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The Magazine of The Evangelical Lutheran Church in America

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My job! My job!

Why have you forsaken me?

I gave you my loyalty, along with most of the hours of my days.

I gave you my most creative ideas and devoted commitment.

I made you my god and I worshiped you.

I trusted you to give me a pension and health insurance, a routine and co-workers.

I counted on you to protect me from the abyss of fear and financial insecurity, to pull me back from the precipice of the vast unknown.

I needed you, my job, to define my worth and status, to help me blend in and not look like a loser, to sustain me with a sense of purpose and connection.

Many of us have raised this litany in writing or prayer during that most-dreaded time of losing a job. When forsaken by a job, or a relationship, or an addiction, or any other part of life that we inadvertently turned into a god, the call to discover what doesn't forsake us becomes thunderous.

Perhaps the ones who don't forsake us are:

• Our pastors. They can listen and sit quietly while we cry. Despite our embarrassment, we are somehow liberated by our emotional outpouring.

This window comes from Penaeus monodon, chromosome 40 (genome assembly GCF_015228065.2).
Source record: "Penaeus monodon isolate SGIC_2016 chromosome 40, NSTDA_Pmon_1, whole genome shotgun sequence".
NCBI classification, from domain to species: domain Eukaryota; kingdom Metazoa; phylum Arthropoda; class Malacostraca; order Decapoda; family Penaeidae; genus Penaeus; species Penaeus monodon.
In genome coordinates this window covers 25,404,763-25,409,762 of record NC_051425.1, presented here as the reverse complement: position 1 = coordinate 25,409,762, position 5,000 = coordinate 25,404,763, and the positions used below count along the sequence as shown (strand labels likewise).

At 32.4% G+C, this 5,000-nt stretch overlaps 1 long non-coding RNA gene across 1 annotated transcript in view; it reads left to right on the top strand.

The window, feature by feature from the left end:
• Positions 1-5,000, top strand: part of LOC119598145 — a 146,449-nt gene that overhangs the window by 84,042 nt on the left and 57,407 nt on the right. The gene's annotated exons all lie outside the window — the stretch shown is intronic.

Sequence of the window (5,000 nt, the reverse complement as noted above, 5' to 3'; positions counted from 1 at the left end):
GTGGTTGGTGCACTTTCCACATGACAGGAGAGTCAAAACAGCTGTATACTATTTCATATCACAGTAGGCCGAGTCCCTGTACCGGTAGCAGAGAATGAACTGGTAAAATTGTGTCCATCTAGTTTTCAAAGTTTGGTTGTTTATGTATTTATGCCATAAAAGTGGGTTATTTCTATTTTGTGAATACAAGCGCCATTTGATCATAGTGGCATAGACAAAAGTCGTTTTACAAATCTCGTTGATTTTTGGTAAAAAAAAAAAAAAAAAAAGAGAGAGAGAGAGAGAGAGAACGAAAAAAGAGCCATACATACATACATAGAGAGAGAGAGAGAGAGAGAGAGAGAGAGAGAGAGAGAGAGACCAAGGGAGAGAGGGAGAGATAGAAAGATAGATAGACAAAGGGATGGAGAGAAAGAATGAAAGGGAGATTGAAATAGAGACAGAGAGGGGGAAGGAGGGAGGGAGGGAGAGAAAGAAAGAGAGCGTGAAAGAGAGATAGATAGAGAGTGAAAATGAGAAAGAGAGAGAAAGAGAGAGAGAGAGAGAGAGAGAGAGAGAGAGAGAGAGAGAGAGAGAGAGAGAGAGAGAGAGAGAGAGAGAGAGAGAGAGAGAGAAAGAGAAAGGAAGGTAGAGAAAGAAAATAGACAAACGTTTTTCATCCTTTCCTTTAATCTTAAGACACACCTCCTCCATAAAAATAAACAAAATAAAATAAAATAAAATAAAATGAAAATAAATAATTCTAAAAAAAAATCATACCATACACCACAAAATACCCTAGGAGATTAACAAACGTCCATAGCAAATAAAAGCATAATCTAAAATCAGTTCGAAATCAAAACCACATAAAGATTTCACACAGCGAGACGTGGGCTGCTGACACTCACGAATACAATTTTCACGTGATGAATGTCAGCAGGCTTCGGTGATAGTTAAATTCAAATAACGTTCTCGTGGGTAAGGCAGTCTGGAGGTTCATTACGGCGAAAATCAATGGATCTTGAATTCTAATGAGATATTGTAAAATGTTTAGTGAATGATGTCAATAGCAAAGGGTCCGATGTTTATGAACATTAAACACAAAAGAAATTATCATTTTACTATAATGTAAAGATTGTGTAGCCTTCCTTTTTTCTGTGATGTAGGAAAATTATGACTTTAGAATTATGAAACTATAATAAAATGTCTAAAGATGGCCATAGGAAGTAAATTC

• Our friends. Not running away amid grief, envy and panic takes guts. Yet that's what our most faithful friends manage to do, proving that friendship isn't measured by bullet points on a résumé.

Our friends often stand by us because of things they learned during hard times. We count on them to know how humbling it feels to give so little and need so much.

• Our comrades. Our disconnectedness is what connects us to others who have lost their jobs. Each week we meet at a café and try not to be spooked by the fear in one another's eyes. We look instead to the employment sites on our screens. Whether or not each seed we plant bears fruit, for a moment we walk the rows side-by-side to plant them. Knowing that our fellow nonworkers have faith in us emboldens us to keep supporting them.

• God. On that awful layoff day when the notices went out, our jobs didn't save us from change. Nor did they protect us from the brink of economic and emotional despair. We probably blamed God for a while, along with others. We wondered bitterly, "Shouldn't believing in God vaccinate us from the randomness of the universe?"


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November issue

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